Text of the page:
Seckou Keita and Catrin Finch bring the sounds of the kora and harp together on tour in Ullapool and Inverness
HEAR one of the world’s best-known harpists playing alongside the Senegalese kora and it seems like just one sound – and it’s coming to the Highlands this week.
Catrin Finch and Seckou Keita will take to a campervan for the Scottish leg of their tour. With their instruments, flying “can be a nightmare”, Catrin says.
It is ironic then that it is ospreys and their freedom of flight that has inspired the duo’s most recent album SOAR.
“There is an osprey centre just north of where I grew up in Wales,” said Catrin. “We went and watched the birds and you think of open borders and migration and these wonderful birds that fly as they will between continents. You correlate that with human life and how difficult it can be for us to travel.”
Catrin’s career – which includes becoming the first official harpist to the Prince of Wales for 120 years – began at five.
Catrin said: “A Spanish artist, Marisa Robles, was giving a harp concert very near where I was growing up.
“There’s quite a funny side to the story because the reason my parents took me and my siblings, I was the youngest of three, was because kids were free and they didn’t really want to fork out for a babysitter! So they took us all along to the concert.
“But then – bad luck for them – I decided playing the harp was what I wanted to do and I asked for a harp for my birthday!
“And that is where it started. For my sixth birthday I was given a little Celtic harp that my parents rented locally. I started going to classes and it took off really quickly.
“I was doing my Grade Eight when I was nine.”
Catrin got the highest mark in the UK for that Associated Board music exam and her career moved into classical music.
Catrin enjoys setting herself challenges.
While pregnant with her first child, Catrin recorded Bach’s Goldberg Variations in 2007 which she described as being “an amazing huge journey”.
“I think if you just let yourself roll, then you will just do that, and that is something I have been conscious of, that I didn’t just want to roll along.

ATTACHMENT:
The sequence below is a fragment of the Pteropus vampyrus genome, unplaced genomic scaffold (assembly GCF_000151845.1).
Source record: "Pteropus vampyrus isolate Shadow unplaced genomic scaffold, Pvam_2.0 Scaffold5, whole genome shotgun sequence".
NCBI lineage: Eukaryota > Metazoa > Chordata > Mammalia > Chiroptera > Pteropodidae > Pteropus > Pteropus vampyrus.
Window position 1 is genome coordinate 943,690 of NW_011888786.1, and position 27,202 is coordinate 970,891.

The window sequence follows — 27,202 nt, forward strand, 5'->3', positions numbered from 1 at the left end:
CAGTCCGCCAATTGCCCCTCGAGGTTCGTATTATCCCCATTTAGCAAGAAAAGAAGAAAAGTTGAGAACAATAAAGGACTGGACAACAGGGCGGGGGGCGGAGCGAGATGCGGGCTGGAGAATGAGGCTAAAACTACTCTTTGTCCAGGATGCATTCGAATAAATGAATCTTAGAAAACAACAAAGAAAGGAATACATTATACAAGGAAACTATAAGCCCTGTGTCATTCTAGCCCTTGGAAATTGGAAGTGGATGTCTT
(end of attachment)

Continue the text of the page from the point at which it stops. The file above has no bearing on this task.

“I always wanted to push and do new things and explore new avenues, which is exactly how this project with Seckou came about.”
It began almost five years ago, created by Arts Wales and the brainchild of a theatre in Cardigan, Theatr Mwldan.
“They decided they would like to pair a harp and a kora because of the ancient traditions behind the instruments and how they go together, with things like the bardic traditions in both countries,” Catrin explained.
But due to political unrest in Mali, the original kora player lined up to join Catrin couldn’t take part in the rehearsals and Seckou Keita came in for those – and stayed.
“The project continued with Seckou because we just clicked,” she said. “We were on the same level musically, personally, in so many ways and Seckou and I went on to do a recording together.”
Last year they brought out their second album SOAR.
Catrin said: “I have found it very liberating actually, to get out of the classical world a little bit. Seckou doesn’t read music so this whole project has been done by ear. And as a musician who has always looked to ‘the book’, to learn pieces, this was a very new way of doing things for me. It opened new avenues and was something I needed to do, possibly.”
The duo will – as usual – be writing music when they are on tour.
“It’s quite a magical time, summer solstice, and I am really looking forward to being on tour then. I have had a really crazy time over the last few months, so I am looking forward to taking a bit of a deep breath and enjoying a bit of back to nature time,” said Catrin.
Catrin Finch and Seckou Keita play the Macphail Centre, Ullapool, tonight (Friday, June 21); Eden Court, Inverness, on Wednesday, June 26. Details: www.catrinfinchandseckoukeita.com. The duo will be collecting donations on their tour for the Refugee Survival Trust, www.rst.org.uk, a Scottish charity providing practical support to asylum seekers and refugees.